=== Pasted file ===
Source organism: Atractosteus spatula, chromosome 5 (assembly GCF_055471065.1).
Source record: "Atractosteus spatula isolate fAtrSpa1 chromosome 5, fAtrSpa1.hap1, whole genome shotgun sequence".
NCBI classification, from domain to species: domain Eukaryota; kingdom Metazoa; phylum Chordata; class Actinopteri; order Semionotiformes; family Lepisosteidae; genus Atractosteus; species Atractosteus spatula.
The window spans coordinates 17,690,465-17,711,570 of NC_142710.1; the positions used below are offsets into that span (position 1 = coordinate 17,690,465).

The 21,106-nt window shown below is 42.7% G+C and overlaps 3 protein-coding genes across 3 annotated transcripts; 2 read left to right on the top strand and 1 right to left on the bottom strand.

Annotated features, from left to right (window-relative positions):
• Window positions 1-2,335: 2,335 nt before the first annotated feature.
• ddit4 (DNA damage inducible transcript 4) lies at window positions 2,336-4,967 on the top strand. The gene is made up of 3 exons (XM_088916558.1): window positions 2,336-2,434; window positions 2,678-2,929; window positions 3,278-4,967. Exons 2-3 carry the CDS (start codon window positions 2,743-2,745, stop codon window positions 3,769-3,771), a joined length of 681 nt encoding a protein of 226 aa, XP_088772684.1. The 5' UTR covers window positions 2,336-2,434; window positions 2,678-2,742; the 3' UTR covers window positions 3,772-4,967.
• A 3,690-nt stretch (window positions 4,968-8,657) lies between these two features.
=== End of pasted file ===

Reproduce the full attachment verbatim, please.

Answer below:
Source organism: Atractosteus spatula, chromosome 5 (assembly GCF_055471065.1).
Source record: "Atractosteus spatula isolate fAtrSpa1 chromosome 5, fAtrSpa1.hap1, whole genome shotgun sequence".
NCBI classification, from domain to species: domain Eukaryota; kingdom Metazoa; phylum Chordata; class Actinopteri; order Semionotiformes; family Lepisosteidae; genus Atractosteus; species Atractosteus spatula.
The window spans coordinates 17,690,465-17,711,570 of NC_142710.1; the positions used below are offsets into that span (position 1 = coordinate 17,690,465).

The 21,106-nt window shown below is 42.7% G+C and overlaps 3 protein-coding genes across 3 annotated transcripts; 2 read left to right on the top strand and 1 right to left on the bottom strand.

Annotated features, from left to right (window-relative positions):
• Window positions 1-2,335: 2,335 nt before the first annotated feature.
• ddit4 (DNA damage inducible transcript 4) lies at window positions 2,336-4,967 on the top strand. The gene is made up of 3 exons (XM_088916558.1): window positions 2,336-2,434; window positions 2,678-2,929; window positions 3,278-4,967. Exons 2-3 carry the CDS (start codon window positions 2,743-2,745, stop codon window positions 3,769-3,771), a joined length of 681 nt encoding a protein of 226 aa, XP_088772684.1. The 5' UTR covers window positions 2,336-2,434; window positions 2,678-2,742; the 3' UTR covers window positions 3,772-4,967.
• A 3,690-nt stretch (window positions 4,968-8,657) lies between these two features.